xrematon

March 2, 2015

Pastiche British

The above title is not meant to be derogatory. I did um-and-ah about it for a while, toying with alternatives such as ‘International British’, ‘Aspirational English’ or even ‘Fake British’, but let’s stick with the current option as I think it best captures the points I am going to make.

This post is inspired by a visit a couple of months ago to the rather magnificent Rosewood London luxury hotel situated in the High Holborn area, which opened just over a year ago. What is notable about this establishment is the ambition to offer something which captures a mix of British manor heritage (intriguing) and contemporary design (more familiar). The end result deserves inspection; there is good intent but actual delivery is sometimes compromised.

First to the building itself – well, it is rather magnificent. It is an Edwardian neoclassical construction started in 1912 and expanded upon in four stages over nearly 50 years, during which time it was the headquarters for the Pearl Assurance Company. Here we have already encountered our first pastiche – the architectural style – which is inspired by something that was initially about simplicity, purity and careful elegance.  However, 252 High Holborn is a huge soaring pile complete with gatehouse and courtyard (hence the ability to have manor house pretensions).

Inside, the ‘wow’ factor comes from a combination of original features, such as the Renaissance-style seven-storey grand staircase made from seven types of marble, including extremely rare types such as Swedish Green and Statuary, and from modern additions. The most memorable of the latter is the rose bronze gallery which you encounter when you first enter the hotel before stepping through into the more expected luxury slick chic.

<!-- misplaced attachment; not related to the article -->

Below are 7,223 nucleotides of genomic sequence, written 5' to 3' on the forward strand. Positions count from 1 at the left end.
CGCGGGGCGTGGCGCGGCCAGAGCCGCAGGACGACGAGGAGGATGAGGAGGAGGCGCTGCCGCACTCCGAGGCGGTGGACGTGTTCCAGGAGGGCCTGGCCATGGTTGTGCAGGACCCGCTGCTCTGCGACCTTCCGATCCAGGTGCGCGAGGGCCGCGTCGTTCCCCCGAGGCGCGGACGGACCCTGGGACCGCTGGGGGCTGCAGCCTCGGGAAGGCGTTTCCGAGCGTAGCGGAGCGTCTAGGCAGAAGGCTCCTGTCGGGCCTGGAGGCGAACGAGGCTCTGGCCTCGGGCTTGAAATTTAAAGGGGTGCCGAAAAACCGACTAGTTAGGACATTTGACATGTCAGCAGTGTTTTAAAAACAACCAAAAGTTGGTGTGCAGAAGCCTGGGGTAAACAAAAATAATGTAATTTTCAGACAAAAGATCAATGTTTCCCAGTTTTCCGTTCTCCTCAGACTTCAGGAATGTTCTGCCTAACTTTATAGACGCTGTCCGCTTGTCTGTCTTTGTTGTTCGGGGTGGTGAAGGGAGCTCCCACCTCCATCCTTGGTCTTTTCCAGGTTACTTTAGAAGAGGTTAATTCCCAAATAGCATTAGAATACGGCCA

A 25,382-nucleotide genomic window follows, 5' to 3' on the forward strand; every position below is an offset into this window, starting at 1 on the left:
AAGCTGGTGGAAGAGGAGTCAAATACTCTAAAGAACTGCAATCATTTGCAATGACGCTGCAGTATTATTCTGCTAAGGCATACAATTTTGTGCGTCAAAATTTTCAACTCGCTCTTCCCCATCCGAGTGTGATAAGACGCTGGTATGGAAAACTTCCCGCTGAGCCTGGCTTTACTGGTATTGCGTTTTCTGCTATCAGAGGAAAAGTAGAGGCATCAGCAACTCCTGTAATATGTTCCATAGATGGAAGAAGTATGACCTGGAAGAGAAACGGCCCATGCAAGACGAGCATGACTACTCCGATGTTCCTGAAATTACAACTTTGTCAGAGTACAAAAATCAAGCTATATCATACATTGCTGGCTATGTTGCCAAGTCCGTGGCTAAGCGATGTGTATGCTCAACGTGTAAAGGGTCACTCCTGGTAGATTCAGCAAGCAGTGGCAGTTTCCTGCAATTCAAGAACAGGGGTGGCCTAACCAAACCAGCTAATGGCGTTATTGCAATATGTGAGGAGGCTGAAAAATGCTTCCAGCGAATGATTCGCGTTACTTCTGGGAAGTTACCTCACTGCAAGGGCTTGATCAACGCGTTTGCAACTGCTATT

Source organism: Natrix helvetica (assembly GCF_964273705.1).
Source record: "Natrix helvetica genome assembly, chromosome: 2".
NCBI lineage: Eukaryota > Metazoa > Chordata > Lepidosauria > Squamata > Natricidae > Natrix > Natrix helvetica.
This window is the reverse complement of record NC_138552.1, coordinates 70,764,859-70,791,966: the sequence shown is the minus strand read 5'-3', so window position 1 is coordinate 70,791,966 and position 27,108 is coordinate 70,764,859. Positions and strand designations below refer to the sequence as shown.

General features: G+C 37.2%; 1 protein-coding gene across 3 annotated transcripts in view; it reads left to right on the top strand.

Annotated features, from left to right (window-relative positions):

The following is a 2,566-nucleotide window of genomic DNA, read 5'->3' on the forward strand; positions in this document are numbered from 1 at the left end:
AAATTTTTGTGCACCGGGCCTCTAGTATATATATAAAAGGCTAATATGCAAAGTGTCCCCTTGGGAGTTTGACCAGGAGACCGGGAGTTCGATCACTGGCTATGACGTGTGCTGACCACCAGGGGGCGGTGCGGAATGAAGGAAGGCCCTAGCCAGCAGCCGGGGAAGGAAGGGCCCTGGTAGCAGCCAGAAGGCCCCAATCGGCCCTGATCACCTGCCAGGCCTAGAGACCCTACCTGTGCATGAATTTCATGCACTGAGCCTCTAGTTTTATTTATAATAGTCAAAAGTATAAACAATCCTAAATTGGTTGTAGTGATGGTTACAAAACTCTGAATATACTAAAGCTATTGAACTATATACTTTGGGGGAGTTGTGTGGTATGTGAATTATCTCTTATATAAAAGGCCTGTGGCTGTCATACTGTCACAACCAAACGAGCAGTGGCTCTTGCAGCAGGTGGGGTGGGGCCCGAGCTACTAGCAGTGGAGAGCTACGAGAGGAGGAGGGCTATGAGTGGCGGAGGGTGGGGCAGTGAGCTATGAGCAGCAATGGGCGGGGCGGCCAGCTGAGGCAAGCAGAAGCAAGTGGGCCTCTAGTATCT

We had the opportunity to luncheon in the Holborn Dining Room, which was perfectly pleasant. Perhaps unsurprisingly the menu also had British aspirations and included dishes which are de rigeur when trying to show local alignment: spelt risotto, fish and chips, queen of puddings anyone?

Perhaps the most quixotic element was the staff. I should begin by pointing out that they were very lovely and extremely helpful.  They too were part of the British manor heritage scene thanks to their uniforms, which consisted of a mish-mash of tweed, flat caps and tartan (of course). Moving on from the rather deliciously posh pantomime effect of these outfits, what was more incongruous was the fact that not one of the staff we encountered was actually British! There was a charming and extremely camp Thai butler, resplendent in his assortment of tweeds, followed by a more brooding Spaniard the next day, whilst the waiters in the restaurant were an assortment of continental Europeans and I think the grounds man/game-keeper wannabe outside in the courtyard was probably Polish. Case made.

Rosewood courtyard staff

In terms of the interiors, here too we can find this international Britishness. The sides of the lobby were decorated with large paintings of English landscapes, but painted by a Chilean artist. Below these paintings, there was a disconcertingly lifelike porcelain bulldog, but being watched over by tweeting birds in vast cages serenading guests entering the lifts. Quick explanation: birds are associated with good luck and abundance in Asia (Rosewood is owned by Hong-Kong based company New World Hospitality).

Rosewood acquired the very prestigious Hotel Crillon in Paris last year and are in the process currently renovating and revamping it. I am bemused by the thought of what French pastiche might be!

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